The EFL classroom is often a difficult place for students to express their ideas and their knowledge about a given topic. The CEC routine helped the students tap into their prior knowledge and relate it to new content and encouraged them to go beyond the surface level of the topic.

Classroom activity 1

Thoughts…

A significant consideration which arose while reflecting with students is the importance of feeling comfortable and confident without the threat of evaluation; their thinking is not assessed in this approach! This concept needs to be highlighted at the outset of any Visual Thinking Routine and made clear that it is not just another worksheet to fill in with the right answer, but rather that it’s their thinking process that matters.

Classroom activity 2

Visual Thinking Routines need to be used regularly and systematically across the board so that students develop good thinking dispositions and habits which in turn have a positive interdisciplinary impact over time.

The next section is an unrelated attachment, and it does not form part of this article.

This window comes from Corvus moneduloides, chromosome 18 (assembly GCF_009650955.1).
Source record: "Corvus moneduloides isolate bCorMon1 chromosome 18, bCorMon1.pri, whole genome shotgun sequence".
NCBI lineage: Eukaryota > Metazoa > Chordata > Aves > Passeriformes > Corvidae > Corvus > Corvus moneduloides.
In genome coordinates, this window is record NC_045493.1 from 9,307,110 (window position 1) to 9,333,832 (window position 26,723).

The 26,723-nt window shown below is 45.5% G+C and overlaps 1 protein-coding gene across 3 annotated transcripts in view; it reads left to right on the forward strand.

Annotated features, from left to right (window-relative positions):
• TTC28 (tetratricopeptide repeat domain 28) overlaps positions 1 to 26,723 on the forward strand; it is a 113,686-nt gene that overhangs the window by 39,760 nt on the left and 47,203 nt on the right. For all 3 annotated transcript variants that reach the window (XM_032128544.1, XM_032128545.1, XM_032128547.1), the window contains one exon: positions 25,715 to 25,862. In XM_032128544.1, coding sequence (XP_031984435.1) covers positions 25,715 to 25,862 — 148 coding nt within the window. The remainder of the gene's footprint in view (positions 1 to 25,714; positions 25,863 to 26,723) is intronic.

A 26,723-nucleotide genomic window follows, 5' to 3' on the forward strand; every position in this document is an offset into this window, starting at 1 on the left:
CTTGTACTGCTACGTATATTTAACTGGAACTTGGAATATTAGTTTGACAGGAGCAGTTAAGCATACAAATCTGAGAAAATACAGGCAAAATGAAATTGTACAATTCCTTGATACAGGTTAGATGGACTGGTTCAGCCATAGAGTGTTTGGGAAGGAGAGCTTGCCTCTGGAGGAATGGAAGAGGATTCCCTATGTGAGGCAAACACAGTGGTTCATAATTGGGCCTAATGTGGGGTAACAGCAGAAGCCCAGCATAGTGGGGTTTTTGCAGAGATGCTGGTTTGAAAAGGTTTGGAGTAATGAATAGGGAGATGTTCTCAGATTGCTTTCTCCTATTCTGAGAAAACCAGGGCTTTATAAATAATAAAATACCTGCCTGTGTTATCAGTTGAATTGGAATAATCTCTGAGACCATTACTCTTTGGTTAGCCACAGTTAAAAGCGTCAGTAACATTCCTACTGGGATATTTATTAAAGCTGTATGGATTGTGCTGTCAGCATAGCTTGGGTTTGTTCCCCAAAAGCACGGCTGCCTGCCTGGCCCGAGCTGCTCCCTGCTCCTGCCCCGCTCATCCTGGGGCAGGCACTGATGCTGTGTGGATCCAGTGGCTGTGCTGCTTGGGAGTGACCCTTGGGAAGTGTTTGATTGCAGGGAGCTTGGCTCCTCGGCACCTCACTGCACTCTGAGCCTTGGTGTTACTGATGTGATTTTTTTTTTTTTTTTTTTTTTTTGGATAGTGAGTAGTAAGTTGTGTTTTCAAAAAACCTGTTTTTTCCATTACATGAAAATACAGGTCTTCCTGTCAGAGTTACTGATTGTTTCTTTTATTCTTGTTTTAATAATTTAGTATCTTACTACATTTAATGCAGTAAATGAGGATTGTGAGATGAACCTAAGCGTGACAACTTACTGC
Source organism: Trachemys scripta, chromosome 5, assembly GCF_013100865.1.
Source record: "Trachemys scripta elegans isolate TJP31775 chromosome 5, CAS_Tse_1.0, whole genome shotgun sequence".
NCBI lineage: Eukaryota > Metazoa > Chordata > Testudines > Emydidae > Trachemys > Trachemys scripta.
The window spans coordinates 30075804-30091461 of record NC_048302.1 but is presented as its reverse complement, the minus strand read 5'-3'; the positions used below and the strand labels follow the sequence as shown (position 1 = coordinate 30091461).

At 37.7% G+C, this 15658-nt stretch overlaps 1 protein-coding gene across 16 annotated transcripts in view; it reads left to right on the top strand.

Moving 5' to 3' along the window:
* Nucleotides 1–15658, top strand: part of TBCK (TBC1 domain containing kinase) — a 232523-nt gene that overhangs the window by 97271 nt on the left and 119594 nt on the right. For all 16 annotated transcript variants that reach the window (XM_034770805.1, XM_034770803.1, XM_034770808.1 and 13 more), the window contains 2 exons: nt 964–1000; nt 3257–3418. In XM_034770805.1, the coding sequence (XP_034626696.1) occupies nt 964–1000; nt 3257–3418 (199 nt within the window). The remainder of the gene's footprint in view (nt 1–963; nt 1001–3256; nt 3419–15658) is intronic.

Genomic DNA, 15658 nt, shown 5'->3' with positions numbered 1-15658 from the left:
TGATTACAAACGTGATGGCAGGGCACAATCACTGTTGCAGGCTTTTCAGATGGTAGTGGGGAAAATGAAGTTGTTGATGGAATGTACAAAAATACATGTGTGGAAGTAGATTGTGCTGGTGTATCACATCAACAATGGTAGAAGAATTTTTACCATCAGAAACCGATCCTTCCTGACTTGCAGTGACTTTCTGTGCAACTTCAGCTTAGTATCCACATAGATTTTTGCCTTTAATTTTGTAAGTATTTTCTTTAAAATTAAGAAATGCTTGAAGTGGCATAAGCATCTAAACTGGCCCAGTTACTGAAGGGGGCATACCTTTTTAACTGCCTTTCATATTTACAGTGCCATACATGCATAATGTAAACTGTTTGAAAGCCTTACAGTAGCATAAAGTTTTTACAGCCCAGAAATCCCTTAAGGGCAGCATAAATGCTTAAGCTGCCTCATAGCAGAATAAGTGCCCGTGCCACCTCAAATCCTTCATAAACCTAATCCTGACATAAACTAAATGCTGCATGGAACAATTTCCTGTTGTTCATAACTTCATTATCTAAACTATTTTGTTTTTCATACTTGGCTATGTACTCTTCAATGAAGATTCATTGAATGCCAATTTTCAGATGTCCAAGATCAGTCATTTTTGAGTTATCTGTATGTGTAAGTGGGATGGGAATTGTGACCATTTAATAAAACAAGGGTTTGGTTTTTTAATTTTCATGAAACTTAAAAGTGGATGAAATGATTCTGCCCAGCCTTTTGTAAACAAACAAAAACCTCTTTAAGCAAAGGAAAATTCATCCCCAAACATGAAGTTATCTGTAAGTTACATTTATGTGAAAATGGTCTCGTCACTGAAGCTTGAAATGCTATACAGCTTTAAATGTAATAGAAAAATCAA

How could VTRs make a difference to your teaching?

 


Authors:

Patrizia Caroti is a teacher and ELT author with 30 years’ experience of teaching English in Italian Secondary Schools.
Sarah M Howell is an OUP author and teacher trainer. She has extensive experience of teaching EFL at both primary and secondary levels.
Lisa Kester Dodgson is an OUP author with a rich background in primary and secondary education.


References (recommended reading list!)

Majida “Mohammed Yousef” Dajani. (2016). Using Thinking Routines as a Pedagogy for Teaching English as a Second Language in Palestine. Journal of Educational Research and Practice , Volume 6, Issue 1, Pages 1–18. Walden University, LLC, Minneapolis, MN.